All because of a line tucked in the contract which they signed, and many admittedly did not read. It reads, “If a purchaser charges back, disputes or inquires about any charges applied by our company to their credit / debit card, purchaser authorizes a charge of $500 per transaction to be charged to their credit/debit card to cover fees, penalties and or administration costs applied to or bared by the company."
“It was a little surprising to see some of the things that were in there,” said Erie business lawyer, Adam Williams.
Erie News Now sat down with Williams to take a closer look at one of the contracts Barnes provided a customer.
One line read, “If there is a disagreement regarding service or the contract, all decisions by the company will be final.”
“The $500 fee for questioning the company is buried in the middle of a paragraph that's 15 lines long, unless you're really reading this thing carefully, you wouldn't know that these provisions are in there,” said Williams. “So I think if this did get in front of a judge, they’d have some concerns with this language,” Williams continues.
Erie lawyer Craig Markham says there are consumer protection laws in place, to protect consumers from misleading, deceptive or confusing business practices.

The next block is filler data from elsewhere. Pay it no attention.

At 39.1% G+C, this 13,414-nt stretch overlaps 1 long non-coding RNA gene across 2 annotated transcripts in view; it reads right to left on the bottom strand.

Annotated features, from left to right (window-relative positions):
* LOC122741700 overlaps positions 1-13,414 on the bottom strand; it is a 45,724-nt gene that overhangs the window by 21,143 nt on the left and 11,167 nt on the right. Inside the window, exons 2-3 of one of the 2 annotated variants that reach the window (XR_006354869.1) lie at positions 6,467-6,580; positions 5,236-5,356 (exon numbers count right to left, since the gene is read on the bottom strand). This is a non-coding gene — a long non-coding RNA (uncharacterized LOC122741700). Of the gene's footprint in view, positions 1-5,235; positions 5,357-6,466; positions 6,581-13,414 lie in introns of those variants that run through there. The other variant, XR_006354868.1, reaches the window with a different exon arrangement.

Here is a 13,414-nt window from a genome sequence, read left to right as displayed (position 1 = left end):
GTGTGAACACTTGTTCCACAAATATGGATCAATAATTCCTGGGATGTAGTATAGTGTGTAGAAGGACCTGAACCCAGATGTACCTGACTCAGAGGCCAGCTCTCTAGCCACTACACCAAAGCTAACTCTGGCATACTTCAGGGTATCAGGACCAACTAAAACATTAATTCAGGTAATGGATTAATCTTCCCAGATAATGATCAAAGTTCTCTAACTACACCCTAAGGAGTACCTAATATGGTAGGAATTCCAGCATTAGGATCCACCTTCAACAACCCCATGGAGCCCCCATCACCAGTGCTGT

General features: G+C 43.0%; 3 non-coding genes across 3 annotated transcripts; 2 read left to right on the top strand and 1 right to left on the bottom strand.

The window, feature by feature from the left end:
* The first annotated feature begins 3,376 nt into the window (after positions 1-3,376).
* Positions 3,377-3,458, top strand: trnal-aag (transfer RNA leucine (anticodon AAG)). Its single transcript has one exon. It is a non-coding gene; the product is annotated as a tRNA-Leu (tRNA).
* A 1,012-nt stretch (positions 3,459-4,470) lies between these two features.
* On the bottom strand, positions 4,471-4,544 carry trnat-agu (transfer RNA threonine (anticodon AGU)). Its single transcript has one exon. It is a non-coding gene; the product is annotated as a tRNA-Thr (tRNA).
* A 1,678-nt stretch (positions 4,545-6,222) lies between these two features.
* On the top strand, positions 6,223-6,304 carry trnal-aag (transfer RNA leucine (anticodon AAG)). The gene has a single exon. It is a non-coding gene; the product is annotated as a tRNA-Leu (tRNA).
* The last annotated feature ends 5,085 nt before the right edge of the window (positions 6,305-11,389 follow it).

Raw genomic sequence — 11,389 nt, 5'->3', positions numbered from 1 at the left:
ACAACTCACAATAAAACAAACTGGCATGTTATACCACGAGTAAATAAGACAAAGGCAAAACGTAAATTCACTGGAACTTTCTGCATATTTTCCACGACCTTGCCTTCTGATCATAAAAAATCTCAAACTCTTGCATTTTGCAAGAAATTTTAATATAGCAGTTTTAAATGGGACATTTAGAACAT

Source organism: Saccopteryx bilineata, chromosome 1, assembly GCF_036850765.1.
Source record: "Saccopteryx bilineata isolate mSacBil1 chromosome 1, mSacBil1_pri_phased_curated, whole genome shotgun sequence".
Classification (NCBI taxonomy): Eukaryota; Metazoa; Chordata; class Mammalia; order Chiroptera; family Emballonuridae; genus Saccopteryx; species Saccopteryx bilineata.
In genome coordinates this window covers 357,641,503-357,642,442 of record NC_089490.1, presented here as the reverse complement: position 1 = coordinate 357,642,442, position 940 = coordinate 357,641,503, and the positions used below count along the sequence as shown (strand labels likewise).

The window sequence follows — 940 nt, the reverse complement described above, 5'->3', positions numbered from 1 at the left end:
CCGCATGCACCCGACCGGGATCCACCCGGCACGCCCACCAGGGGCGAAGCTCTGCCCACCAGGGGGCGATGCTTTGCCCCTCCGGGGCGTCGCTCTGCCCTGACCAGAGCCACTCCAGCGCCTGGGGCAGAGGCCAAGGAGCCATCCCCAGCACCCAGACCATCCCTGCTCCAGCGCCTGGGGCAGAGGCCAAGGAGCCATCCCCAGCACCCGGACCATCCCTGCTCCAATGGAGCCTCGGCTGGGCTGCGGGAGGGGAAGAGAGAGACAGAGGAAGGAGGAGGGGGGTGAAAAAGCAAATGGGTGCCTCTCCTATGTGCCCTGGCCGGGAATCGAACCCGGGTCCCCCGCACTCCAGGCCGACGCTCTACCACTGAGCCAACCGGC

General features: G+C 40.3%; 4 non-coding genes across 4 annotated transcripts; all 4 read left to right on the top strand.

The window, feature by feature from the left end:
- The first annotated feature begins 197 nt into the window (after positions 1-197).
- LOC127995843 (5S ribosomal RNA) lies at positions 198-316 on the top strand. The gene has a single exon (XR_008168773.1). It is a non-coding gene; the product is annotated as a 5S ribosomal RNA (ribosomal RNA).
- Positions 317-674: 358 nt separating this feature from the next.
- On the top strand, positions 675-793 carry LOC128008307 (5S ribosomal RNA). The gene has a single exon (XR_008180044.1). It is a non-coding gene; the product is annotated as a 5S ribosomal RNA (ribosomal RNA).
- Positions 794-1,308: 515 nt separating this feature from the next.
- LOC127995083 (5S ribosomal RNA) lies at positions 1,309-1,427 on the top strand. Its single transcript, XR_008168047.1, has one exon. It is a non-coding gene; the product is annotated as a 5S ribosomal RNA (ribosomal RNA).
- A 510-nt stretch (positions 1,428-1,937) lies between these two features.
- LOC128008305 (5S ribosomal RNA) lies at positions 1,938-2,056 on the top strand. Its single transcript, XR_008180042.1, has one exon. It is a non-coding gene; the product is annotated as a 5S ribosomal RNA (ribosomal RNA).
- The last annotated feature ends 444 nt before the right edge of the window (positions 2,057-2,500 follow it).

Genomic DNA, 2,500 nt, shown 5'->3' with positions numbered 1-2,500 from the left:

Markham says there are a couple of statutes under the Pennsylvania Consumer Protection Law, the Plain Language Consumer Contract Act, which addresses the way consumer/business contracts are written. If a contract is written in a way which makes it hard for consumers to understand, or read, it could be in violation of that law.
One of the statutes addresses specifically what a contract looks like, small, congested print, may not be not legal, “The statues are designed to help consumers from entering into contracts that they don’t fully understand, or the meaning is somewhat hidden by legalese or phrase or words that maybe are not clear to most people,” said Markham. “These statutes are designed to protect consumers from businesses who try to take advantage of them,” Markham continued.
Markham and Williams say consumers can take action against any company they’re concerned about, by contacting the Pennsylvania Attorney General’s Bureau of Consumer Protection, or they can hire an attorney.
Williams says if a business is found to be engaging in deceptive or misleading behavior, clients can win three times their damages, and even recover attorney fees.
But when all is said and done, both attorneys, the Better Business Bureau, even customers who feel they were duped, remind everybody to always read the fine print.
Erie News Now contacted the Pennsylvania Attorney Generals' Bureau of Consumer Protection, they say they have received complaints, but would not confirm or deny any investigation.
The AG's office says if you believe you have been a victim of deceptive business practices, regardless of where the business is based, you can file a complaint online.
Erie News Now reached out to Matt Barnes and spoke to him at length, off the record, at his request. So Barnes did not provide any comments or response to the allegations against his various companies.
Below is an example of the contract Barnes provided a customer for limo service :